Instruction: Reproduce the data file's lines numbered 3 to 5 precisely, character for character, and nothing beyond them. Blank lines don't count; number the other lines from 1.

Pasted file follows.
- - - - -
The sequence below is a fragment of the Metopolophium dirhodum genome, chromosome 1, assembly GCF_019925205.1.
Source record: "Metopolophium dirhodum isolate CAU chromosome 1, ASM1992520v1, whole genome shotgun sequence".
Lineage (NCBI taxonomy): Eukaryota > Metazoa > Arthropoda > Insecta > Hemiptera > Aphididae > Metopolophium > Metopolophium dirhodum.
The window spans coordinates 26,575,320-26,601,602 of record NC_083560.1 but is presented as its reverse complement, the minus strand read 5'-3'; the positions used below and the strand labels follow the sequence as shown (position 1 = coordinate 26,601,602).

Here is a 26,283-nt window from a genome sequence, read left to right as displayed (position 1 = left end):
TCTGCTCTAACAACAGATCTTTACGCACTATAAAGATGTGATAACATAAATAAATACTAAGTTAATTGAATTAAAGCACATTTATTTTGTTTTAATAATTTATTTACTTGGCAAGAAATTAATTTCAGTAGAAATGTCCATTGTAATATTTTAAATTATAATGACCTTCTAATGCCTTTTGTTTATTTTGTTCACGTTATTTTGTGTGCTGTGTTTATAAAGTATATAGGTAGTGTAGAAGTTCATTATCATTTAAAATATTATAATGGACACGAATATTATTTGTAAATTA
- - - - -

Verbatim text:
Lineage (NCBI taxonomy): Eukaryota > Metazoa > Arthropoda > Insecta > Hemiptera > Aphididae > Metopolophium > Metopolophium dirhodum.
The window spans coordinates 26,575,320-26,601,602 of record NC_083560.1 but is presented as its reverse complement, the minus strand read 5'-3'; the positions used below and the strand labels follow the sequence as shown (position 1 = coordinate 26,601,602).

Here is a 26,283-nt window from a genome sequence, read left to right as displayed (position 1 = left end):